On the main
stage, Bachman Turner prove to be one of the surprise hits of the
day, keeping the party going from where The Quireboys and UFO kicked
tracks like 'Takin Care Of Business' mix seamlessly with new
barnstormers like Rollin Along, from the forthcoming new album, and go
down a storm with youngsters and oldies alike.
simple, well crafted good rocking music, perfect for an event like this.
Apparently, this was the first time Randy Bachman and Fred Turner have
appeared in this country together since 1976, and although they're no
spring chickens they still know how win a crowd over.
inevitably finishes with their most famous track, a storming 'You Aint
Seen Nothin' Yet', giving everyone a chance to dig out their best Smashy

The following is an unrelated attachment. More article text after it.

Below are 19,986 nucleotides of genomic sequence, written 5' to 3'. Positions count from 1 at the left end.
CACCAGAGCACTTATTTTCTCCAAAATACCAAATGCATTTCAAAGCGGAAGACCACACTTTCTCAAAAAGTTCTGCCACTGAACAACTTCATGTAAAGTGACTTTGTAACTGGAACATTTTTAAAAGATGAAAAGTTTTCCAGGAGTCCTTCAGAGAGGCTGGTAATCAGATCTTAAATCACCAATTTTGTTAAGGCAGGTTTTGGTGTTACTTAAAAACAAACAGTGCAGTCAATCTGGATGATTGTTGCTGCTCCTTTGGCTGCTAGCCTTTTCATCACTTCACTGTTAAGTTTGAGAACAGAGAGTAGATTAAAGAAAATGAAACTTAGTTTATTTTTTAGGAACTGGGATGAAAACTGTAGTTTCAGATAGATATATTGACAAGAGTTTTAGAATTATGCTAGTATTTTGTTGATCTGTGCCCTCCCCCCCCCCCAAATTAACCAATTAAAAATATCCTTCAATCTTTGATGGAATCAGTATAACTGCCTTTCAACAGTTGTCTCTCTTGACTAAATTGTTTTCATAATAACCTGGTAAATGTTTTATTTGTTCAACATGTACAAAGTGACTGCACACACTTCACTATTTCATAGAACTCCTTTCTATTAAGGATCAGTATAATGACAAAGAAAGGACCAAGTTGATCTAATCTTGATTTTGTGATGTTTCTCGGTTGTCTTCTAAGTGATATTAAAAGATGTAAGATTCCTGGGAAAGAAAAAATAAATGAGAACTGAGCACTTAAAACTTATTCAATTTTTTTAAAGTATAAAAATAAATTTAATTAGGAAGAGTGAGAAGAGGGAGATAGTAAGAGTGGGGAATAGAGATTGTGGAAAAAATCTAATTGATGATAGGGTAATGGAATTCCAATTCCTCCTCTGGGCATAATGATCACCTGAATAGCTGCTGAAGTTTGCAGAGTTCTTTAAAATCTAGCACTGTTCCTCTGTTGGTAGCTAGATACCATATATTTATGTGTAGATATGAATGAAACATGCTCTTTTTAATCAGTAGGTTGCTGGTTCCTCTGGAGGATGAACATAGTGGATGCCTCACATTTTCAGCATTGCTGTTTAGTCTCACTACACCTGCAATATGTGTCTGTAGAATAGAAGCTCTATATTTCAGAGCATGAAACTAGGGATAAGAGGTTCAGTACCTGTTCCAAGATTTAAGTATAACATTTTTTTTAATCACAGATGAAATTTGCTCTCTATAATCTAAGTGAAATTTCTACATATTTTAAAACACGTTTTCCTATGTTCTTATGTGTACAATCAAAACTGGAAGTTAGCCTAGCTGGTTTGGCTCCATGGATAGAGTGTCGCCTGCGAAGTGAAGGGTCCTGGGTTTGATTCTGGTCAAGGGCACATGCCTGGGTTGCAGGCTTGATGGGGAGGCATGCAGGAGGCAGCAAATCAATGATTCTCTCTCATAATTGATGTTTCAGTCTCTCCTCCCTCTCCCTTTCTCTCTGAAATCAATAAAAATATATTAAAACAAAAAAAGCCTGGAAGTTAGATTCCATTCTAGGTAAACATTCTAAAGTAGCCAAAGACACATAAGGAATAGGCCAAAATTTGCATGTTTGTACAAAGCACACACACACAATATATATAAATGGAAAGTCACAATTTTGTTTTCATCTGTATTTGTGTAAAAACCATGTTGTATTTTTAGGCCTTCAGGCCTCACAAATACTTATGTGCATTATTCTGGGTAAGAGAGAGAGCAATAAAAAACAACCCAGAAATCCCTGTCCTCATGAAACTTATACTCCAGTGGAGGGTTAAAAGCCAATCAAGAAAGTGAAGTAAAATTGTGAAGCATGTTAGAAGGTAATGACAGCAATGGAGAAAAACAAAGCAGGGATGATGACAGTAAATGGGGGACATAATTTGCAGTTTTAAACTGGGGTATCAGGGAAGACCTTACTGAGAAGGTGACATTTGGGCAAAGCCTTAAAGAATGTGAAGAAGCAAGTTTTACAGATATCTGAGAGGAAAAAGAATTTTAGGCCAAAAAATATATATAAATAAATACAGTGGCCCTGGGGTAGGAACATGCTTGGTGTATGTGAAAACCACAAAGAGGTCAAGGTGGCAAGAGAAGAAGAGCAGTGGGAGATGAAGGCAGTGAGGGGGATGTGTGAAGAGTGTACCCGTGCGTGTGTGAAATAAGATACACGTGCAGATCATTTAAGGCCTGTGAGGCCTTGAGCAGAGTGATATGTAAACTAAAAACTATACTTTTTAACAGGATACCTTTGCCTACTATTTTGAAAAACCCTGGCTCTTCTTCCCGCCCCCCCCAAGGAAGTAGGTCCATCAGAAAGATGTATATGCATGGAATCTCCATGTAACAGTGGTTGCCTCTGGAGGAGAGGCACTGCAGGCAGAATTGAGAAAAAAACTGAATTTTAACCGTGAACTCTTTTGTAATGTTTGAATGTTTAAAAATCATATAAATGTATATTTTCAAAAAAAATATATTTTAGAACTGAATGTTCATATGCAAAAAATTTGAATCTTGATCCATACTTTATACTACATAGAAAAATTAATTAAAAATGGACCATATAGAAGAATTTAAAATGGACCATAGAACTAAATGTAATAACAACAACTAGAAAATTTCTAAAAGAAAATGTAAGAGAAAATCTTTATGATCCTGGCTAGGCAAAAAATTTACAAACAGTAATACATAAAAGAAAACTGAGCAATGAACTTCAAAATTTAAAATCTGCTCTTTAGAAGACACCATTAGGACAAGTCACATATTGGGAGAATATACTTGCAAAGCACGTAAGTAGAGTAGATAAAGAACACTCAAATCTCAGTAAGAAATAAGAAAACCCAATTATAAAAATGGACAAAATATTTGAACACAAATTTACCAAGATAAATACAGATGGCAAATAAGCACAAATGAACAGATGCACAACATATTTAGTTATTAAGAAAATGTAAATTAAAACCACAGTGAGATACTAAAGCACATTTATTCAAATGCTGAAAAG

and Nicey impressions - Let's Rock! They certainly did.
Over on the Metal Hammer stage, the appearance of Clutch finally
pulls a decent sized crowd together. Clutch are an extremely highly
respected and talented band who's reputation has been enhanced by their
last two albums, particularly 2007's 'From Beale Street To Oblivion'.
infectious, funky grooves , and classy rock riffs bring this stage to
life. Neil Fallon is a great frontman, combining a great voice with an
attitude to match, and drummer Jean-Paul Gaster gives any drummer here
this weekend a run for their money, Carl Palmer included.
Player', 'Mice & Gods' and 'Profits Of Doom' get the place rocking
before Opeth's keyboard wizard Per Wiberg joins the band on stage for
the last three tracks, the highlight of which is the classic twisted
blues rocker, 'Electric Worry', fast becoming the band's anthem.
Just as some
of the older bands on the main stage are picking up new younger
admirers, this is a band that appeals to a younger audience that could
just have picked up a few new older admirers today.